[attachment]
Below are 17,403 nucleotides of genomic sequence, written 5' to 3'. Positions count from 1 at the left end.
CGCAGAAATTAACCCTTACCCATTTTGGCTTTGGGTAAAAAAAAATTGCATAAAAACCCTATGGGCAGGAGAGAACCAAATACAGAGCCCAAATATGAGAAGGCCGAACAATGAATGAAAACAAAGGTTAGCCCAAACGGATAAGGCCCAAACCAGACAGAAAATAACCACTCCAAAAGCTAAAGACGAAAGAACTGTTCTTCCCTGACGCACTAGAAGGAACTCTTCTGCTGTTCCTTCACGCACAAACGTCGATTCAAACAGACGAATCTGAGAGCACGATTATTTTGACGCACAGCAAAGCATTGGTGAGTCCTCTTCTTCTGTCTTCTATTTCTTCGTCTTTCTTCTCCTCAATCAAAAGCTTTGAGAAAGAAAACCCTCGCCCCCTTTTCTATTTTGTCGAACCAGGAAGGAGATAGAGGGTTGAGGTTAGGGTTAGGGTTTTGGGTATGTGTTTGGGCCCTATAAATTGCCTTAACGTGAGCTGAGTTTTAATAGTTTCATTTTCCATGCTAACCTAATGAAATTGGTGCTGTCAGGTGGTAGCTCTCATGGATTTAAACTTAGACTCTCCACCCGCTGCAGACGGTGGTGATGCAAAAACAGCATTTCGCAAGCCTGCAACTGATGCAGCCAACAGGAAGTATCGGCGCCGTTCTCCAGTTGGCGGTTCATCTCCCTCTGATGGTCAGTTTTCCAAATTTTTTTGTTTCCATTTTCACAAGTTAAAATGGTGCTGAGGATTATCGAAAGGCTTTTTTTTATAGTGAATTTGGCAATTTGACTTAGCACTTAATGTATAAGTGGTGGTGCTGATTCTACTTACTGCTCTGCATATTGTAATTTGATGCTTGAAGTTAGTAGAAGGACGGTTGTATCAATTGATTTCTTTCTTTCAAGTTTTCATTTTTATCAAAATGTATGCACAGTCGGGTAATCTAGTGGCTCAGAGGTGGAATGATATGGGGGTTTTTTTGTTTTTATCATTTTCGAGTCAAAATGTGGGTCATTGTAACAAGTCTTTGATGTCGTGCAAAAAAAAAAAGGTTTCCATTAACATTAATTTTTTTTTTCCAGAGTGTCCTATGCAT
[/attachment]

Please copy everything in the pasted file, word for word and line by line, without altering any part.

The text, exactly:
Below are 17,403 nucleotides of genomic sequence, written 5' to 3'. Positions count from 1 at the left end.
CGCAGAAATTAACCCTTACCCATTTTGGCTTTGGGTAAAAAAAAATTGCATAAAAACCCTATGGGCAGGAGAGAACCAAATACAGAGCCCAAATATGAGAAGGCCGAACAATGAATGAAAACAAAGGTTAGCCCAAACGGATAAGGCCCAAACCAGACAGAAAATAACCACTCCAAAAGCTAAAGACGAAAGAACTGTTCTTCCCTGACGCACTAGAAGGAACTCTTCTGCTGTTCCTTCACGCACAAACGTCGATTCAAACAGACGAATCTGAGAGCACGATTATTTTGACGCACAGCAAAGCATTGGTGAGTCCTCTTCTTCTGTCTTCTATTTCTTCGTCTTTCTTCTCCTCAATCAAAAGCTTTGAGAAAGAAAACCCTCGCCCCCTTTTCTATTTTGTCGAACCAGGAAGGAGATAGAGGGTTGAGGTTAGGGTTAGGGTTTTGGGTATGTGTTTGGGCCCTATAAATTGCCTTAACGTGAGCTGAGTTTTAATAGTTTCATTTTCCATGCTAACCTAATGAAATTGGTGCTGTCAGGTGGTAGCTCTCATGGATTTAAACTTAGACTCTCCACCCGCTGCAGACGGTGGTGATGCAAAAACAGCATTTCGCAAGCCTGCAACTGATGCAGCCAACAGGAAGTATCGGCGCCGTTCTCCAGTTGGCGGTTCATCTCCCTCTGATGGTCAGTTTTCCAAATTTTTTTGTTTCCATTTTCACAAGTTAAAATGGTGCTGAGGATTATCGAAAGGCTTTTTTTTATAGTGAATTTGGCAATTTGACTTAGCACTTAATGTATAAGTGGTGGTGCTGATTCTACTTACTGCTCTGCATATTGTAATTTGATGCTTGAAGTTAGTAGAAGGACGGTTGTATCAATTGATTTCTTTCTTTCAAGTTTTCATTTTTATCAAAATGTATGCACAGTCGGGTAATCTAGTGGCTCAGAGGTGGAATGATATGGGGGTTTTTTTGTTTTTATCATTTTCGAGTCAAAATGTGGGTCATTGTAACAAGTCTTTGATGTCGTGCAAAAAAAAAAAGGTTTCCATTAACATTAATTTTTTTTTTCCAGAGTGTCCTATGCAT